Cortney Davis: Exploring the Place Where Nursing and Poetry Meet


For Cortney Davis, becoming a nurse was not a choice made by deliberate design but one spurred by practical necessity.  As a young mother with financial problems, Davis needed an evening job that could work around her childcare schedule.  Accepting a position as a nurses’ aid at the hospital that was within walking distance of her apartment was mere logic.  The fact that she loved the work and that the hospital suited her was an unexpected and pleasant surprise.  Davis’ entrée into nursing marked the beginning of her fascination with the relationship between care-giver and care-receiver. 

She quickly progressed from nurse’s aid to surgical technician to registered nurse via night classes at Norwalk Community College in Connecticut.  In 1970, encouraged by her colleagues, Davis entered Cornell University to pursue the newly created degree of Nurse Practitioner.  Over the course of her early nursing years, Davis felt increasingly compelled to record the enormity of what she saw, heard, and felt in the hospital.  By writing with compassion and honesty about the nature of her nursing work she made a name for herself in the relatively new field of Humanities in Medicine.  A pioneer in a literary genre dominated by physicians like Richard Selzer and Abraham Verghese, Cortney Davis’ prose and poetry offered a distinctly nurse-oriented perspective. 

Davis states on her author website ( that, “Like other nurses and doctors who write, I feel called upon to translate and pass on in some measure the extraordinary lessons I learn from my patients’ lives.”  She adds, “A nurse’s story is different from a doctor’s story. Although we both inhabit the strange universe of illness, death, and healing, we bring to that world different skills and points of view. I write from the nurse’s vantage point: we accompany patients as they go from illness to recovery; we walk with patients as they journey through death’s door.”

A resident of Redding, Connecticut, Davis splits her time between working as a clinician at a university clinic and the more solitary endeavor of writing about that work.  Intrigued by the interplay between the two seemingly disparate occupations, Davis has discovered that her commitment to one enhances her performance in the other.  Not only are her creative impulses dependent upon her nursing practice, but the process of writing improves her skills as a women’s health nurse practitioner.  Her attention to language, detail, intonation, and introspection, the skills which underlie all good story-telling, sharpen and inform her interactions with patients.  These subtleties attune her to the unsaid.  Davis is a better writer because she is a nurse and a better nurse because she writes.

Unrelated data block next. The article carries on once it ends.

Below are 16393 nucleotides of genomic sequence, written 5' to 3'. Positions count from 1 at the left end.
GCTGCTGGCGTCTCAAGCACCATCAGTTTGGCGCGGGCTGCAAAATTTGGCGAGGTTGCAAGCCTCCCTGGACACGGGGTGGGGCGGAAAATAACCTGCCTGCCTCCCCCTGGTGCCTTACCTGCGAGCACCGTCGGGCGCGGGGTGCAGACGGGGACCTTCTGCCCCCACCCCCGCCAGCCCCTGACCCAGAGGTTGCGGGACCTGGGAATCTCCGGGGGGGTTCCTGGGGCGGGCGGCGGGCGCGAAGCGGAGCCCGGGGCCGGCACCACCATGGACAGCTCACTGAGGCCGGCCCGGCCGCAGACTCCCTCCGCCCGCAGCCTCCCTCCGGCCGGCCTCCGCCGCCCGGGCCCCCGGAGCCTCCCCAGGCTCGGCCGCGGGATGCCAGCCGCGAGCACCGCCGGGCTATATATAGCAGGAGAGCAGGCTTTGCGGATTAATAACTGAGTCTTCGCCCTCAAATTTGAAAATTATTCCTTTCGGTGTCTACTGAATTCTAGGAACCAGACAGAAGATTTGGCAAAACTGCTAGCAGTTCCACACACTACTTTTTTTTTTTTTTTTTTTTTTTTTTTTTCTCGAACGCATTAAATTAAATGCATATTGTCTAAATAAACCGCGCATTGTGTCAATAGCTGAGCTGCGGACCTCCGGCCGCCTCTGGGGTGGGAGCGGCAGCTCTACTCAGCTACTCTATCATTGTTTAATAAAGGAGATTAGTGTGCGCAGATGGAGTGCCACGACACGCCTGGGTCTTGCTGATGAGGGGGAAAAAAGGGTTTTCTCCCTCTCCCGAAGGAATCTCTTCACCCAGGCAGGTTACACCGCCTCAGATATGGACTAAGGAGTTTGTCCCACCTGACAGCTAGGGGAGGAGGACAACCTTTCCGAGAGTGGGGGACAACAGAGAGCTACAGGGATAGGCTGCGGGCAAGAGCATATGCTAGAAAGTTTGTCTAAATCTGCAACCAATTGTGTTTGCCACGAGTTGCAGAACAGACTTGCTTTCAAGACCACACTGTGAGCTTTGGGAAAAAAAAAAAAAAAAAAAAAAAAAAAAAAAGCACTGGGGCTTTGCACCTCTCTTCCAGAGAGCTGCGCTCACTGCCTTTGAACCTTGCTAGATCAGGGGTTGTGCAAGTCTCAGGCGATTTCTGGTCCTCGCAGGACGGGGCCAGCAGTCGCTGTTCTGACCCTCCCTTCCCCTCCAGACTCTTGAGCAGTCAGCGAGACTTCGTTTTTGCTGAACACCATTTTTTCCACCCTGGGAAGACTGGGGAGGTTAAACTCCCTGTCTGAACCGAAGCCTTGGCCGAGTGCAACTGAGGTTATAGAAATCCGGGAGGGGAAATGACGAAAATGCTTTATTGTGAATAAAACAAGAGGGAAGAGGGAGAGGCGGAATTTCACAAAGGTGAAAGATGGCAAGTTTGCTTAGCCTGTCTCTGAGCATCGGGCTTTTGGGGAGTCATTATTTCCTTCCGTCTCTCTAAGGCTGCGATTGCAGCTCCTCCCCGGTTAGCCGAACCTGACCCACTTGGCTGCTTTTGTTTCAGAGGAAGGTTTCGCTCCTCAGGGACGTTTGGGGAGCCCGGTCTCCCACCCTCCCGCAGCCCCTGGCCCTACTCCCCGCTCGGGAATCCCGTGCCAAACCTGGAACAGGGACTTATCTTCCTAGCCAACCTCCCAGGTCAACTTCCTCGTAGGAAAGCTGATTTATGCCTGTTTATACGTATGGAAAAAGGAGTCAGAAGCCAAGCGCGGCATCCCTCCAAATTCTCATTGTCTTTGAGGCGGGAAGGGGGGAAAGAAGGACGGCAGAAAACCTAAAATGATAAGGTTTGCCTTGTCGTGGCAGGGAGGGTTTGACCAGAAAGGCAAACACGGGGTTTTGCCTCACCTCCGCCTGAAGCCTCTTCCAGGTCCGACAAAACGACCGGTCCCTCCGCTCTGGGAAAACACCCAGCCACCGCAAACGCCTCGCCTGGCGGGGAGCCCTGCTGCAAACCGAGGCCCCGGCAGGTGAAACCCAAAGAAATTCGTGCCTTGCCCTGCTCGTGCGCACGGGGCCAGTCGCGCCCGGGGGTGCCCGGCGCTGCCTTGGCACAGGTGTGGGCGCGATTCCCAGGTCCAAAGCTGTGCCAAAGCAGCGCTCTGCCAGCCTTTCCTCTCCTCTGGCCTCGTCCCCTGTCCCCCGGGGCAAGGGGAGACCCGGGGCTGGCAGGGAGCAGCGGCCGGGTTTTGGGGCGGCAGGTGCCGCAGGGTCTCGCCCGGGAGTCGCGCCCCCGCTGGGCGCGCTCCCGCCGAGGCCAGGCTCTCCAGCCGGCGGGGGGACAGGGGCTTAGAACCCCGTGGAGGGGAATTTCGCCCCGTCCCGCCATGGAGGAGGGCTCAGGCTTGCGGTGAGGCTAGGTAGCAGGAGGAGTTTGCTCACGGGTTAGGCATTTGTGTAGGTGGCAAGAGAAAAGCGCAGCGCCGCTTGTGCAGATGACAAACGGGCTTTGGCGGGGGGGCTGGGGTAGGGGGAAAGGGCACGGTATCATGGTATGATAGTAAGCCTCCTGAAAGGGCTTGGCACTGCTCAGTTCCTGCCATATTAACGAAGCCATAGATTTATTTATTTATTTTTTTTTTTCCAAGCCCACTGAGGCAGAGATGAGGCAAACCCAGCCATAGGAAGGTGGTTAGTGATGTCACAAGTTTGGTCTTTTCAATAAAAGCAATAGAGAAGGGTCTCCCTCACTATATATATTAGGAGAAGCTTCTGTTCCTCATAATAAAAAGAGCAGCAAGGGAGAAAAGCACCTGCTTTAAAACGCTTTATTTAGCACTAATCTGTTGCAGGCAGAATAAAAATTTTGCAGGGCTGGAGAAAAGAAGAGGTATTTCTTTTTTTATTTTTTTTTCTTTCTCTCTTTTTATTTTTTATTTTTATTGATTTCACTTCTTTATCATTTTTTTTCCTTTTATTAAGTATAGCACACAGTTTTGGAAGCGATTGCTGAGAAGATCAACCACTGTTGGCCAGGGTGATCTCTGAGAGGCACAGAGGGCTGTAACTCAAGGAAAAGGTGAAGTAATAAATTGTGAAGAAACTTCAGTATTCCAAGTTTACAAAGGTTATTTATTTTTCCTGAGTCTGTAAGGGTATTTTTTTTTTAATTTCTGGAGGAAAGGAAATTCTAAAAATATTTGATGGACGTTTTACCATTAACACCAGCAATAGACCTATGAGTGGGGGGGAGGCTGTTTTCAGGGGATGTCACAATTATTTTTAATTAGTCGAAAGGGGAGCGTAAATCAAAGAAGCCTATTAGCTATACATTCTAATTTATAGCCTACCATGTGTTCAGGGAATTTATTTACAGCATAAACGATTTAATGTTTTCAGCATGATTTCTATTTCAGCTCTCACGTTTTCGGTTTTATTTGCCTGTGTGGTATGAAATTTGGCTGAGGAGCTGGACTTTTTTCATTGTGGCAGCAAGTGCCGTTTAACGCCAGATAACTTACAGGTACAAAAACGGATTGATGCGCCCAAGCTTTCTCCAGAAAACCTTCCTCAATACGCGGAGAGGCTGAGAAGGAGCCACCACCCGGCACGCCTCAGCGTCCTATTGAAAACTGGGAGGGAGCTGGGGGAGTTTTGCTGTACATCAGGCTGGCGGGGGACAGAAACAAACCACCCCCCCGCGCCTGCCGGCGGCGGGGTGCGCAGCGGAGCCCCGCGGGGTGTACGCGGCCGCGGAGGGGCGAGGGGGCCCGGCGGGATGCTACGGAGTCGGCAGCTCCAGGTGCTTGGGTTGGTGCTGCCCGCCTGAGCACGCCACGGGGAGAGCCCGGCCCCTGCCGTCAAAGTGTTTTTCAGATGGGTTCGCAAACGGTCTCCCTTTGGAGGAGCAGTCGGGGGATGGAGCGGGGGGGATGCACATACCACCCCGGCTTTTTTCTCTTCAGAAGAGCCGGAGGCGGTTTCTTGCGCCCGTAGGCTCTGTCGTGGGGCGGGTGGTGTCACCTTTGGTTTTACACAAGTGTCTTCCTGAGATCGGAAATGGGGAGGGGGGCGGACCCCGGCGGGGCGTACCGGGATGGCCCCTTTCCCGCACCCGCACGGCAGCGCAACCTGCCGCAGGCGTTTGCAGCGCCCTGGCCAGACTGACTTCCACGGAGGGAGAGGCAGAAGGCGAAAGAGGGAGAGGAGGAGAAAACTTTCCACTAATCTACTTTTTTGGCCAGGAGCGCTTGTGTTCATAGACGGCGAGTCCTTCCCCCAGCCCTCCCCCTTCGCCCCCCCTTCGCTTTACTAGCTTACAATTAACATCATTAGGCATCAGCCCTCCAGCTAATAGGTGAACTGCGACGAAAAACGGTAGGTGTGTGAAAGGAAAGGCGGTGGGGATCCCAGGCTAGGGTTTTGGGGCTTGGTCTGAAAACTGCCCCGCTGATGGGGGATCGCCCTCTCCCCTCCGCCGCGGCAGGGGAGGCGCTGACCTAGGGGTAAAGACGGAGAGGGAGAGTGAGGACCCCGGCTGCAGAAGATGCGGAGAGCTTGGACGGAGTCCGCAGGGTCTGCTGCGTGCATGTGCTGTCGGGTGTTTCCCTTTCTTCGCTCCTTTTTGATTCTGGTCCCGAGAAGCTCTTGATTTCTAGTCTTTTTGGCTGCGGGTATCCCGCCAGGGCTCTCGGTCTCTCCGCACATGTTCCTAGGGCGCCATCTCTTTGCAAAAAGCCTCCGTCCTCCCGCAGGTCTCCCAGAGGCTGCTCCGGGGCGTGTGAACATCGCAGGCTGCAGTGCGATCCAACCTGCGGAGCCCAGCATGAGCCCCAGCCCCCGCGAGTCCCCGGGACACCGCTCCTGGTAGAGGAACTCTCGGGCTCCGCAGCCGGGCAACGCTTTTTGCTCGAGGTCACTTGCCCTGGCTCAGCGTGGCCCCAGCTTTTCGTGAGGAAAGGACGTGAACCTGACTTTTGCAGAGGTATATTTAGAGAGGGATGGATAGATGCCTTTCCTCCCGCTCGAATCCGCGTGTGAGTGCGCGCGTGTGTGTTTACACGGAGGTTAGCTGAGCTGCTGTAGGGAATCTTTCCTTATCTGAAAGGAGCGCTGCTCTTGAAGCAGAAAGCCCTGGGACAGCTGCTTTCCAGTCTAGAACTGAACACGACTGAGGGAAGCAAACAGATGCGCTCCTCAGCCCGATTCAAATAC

The need to interpret her experiences with patients, to tease out what they mean for her as a friend, a mother, a poet, and a caregiver continue to inspire the creation of an ever-expanding body of work.  To date, Davis has authored four books of poetry, one nonfiction book entitled I Knew A Woman:  Four Women Patients and their Female Caregiver, and one booklet discussing her ethical struggle with the issue of abortion.  She has also edited two publications of prose and poetry by nurses.

Within the nursing community, a literary voice that tells unique nursing stories, relates to particular nursing struggles, and grieves with unspoken nursing losses is invaluable.  Cortney Davis reminds nurses that we are not alone with the transformative emotions generated by our work.

Copyright 2008- American Society of Registered Nurses (ASRN.ORG)-All Rights Reserved


Articles in this issue:


  • Masthead

    Editor-in Chief:
    Alison Palmer

    Editorial Staff:
    Alison Palmer
    Laura Fitzgerald
    Kimberly McNabb
    Lisa Gordon
    Stephanie Robinson

    Creative Oversight:

    Design Director:
    Daria Dillard

    Design Firm:
    Agency San Francisco
    San Francisco, California

    Alison Palmer
    Laura Fitzgerald
    Cris Lobato
    Elisa Howard
    Susan Cramer

Leave a Comment

Please keep in mind that all comments are moderated. Please do not use a spam keyword or a domain as your name, or else it will be deleted. Let's have a personal and meaningful conversation instead. Thanks for your comments!

*This site is protected by reCAPTCHA and the Google Privacy Policy and Terms of Service apply.